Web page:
Because zoanthids are so adaptable in terms of light, nutrients and flow it makes them one of the easiest corals to care and grow. They are a soft coral and generally soft corals are the easiest of all the coral types. Their body is soft and they don’t require calcium to calcify and skeleton structure like most corals. They do well in clean aquariums ( low nutrients) but are also forgiving of less than ideal nutrient rich waters and will even thrive in ‘dirtier tanks’. They are often thought of as dirty animals. They don’t sting other corals, they are super colorful and grow like weeds. What more could you ask for from a coral ?

Blue Hornet Zoas pp

Blue hornets like these can sometimes grow slow or grow like nuts

Zoanthid Growth

Zoanthids are simply one of the fastest growing corals in the world. Because of their adaptability and lack of skeleton structure they can grow quickly. Different strains grow at different rates though. Some can grow with explosive speed and are almost invasive and some grow painfully slow. Growth will depend on a lot of factors and they grow at different rates depending on aquariums. For example rasta zoas one of my personal favorites doesn’t grow terribly fast for us in our farm but for some of our customers they grow like nuts. And vice versa we grow utter chaos very well but for some it may grow slow. Its hard to say why or which strains will do best. With time you will find that some zoas just love your aquarium and when they settle in are established will populate at a surprising rate.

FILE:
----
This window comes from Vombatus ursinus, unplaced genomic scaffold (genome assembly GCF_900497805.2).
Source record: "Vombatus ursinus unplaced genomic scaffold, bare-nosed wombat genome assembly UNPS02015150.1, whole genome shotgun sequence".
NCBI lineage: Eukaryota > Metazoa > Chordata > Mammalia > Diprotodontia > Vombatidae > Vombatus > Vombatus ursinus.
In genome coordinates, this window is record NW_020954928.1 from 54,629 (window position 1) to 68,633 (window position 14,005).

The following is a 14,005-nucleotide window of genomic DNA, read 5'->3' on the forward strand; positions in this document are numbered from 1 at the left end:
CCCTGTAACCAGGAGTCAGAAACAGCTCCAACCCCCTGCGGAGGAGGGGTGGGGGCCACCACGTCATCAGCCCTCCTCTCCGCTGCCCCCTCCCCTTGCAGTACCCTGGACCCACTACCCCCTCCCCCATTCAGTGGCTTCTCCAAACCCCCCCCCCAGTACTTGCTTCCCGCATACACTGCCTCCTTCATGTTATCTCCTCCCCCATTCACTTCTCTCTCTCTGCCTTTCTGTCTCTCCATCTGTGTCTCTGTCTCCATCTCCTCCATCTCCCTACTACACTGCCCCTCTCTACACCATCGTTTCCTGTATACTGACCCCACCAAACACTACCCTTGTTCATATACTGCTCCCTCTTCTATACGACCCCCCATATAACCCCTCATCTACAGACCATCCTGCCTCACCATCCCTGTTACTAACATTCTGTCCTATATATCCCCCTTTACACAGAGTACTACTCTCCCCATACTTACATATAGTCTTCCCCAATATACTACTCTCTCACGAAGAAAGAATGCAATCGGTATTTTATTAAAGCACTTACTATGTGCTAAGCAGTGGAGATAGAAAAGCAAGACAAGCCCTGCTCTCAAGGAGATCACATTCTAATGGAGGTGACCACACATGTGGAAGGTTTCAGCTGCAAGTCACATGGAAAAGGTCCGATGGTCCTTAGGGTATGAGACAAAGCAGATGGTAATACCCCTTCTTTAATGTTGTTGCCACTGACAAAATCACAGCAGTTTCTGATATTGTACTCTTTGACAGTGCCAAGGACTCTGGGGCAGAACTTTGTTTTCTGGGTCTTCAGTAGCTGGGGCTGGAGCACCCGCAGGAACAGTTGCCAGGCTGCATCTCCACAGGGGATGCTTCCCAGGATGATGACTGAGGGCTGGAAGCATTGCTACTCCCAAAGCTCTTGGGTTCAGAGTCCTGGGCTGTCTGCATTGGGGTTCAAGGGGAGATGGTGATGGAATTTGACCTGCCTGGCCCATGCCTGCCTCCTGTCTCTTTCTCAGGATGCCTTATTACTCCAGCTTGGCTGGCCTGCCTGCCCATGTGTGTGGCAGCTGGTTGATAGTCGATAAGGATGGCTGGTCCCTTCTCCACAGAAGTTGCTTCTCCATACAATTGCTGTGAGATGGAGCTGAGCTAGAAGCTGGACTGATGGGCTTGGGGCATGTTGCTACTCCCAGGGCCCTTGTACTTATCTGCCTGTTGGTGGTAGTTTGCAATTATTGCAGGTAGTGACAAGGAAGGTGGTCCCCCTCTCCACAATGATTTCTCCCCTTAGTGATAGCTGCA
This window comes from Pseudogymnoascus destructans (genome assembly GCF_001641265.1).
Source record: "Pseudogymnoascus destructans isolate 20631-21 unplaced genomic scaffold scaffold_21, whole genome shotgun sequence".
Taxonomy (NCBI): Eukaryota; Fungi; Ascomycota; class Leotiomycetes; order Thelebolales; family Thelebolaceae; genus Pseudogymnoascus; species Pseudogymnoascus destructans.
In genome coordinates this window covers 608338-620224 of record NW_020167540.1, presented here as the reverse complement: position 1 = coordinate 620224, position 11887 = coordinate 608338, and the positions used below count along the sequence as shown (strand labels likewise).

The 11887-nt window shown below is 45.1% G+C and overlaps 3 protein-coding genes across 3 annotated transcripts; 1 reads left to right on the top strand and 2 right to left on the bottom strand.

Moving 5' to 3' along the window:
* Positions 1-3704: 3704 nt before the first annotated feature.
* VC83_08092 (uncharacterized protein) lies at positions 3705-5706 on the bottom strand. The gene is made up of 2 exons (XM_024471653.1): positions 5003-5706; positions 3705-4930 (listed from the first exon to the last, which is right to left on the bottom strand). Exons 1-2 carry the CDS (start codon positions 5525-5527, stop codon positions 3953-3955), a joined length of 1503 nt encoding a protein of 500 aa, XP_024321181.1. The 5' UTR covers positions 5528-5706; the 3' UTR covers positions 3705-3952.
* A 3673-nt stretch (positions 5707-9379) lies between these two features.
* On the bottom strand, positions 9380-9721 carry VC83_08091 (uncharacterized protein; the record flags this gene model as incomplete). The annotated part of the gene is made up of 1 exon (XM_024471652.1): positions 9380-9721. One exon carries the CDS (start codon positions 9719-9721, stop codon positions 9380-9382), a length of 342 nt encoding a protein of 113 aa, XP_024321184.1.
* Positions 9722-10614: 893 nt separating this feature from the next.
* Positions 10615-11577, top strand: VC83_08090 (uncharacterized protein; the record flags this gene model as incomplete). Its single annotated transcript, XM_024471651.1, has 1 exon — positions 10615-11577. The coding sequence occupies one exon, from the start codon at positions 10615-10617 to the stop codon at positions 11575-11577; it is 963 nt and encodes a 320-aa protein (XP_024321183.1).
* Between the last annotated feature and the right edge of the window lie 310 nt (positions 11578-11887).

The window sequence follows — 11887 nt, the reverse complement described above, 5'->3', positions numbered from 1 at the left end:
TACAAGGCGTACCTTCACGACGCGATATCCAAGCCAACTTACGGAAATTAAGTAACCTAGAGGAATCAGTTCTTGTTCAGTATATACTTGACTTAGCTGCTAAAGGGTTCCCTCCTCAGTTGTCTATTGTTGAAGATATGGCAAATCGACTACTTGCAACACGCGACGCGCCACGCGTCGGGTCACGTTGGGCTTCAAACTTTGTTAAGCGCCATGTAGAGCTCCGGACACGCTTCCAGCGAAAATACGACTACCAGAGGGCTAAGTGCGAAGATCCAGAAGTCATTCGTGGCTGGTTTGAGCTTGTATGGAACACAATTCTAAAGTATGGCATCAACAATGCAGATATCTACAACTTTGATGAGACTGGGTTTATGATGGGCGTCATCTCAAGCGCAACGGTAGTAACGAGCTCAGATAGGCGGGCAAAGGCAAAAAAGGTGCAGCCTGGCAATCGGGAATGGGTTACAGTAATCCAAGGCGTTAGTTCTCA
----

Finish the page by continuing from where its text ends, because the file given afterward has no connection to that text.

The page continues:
Wysiwyg God of WarZoanthid Lighting

Zoanthids do well under a variety of lighting conditions and this is part of the reason why they are so easy to keep and grow. They grew like weeds back in the days when hobbyists only had access to Metal Halide options.  Under T5 lighting they color up and grow remarkably well.  Today the vast majority of reef aquarium keepers are using LED lighting and this is perfect for zoanthids.  We currently use radion Leds to illuminate our entire store, coral beds and coral farm which grows literally thousand of zoanthids.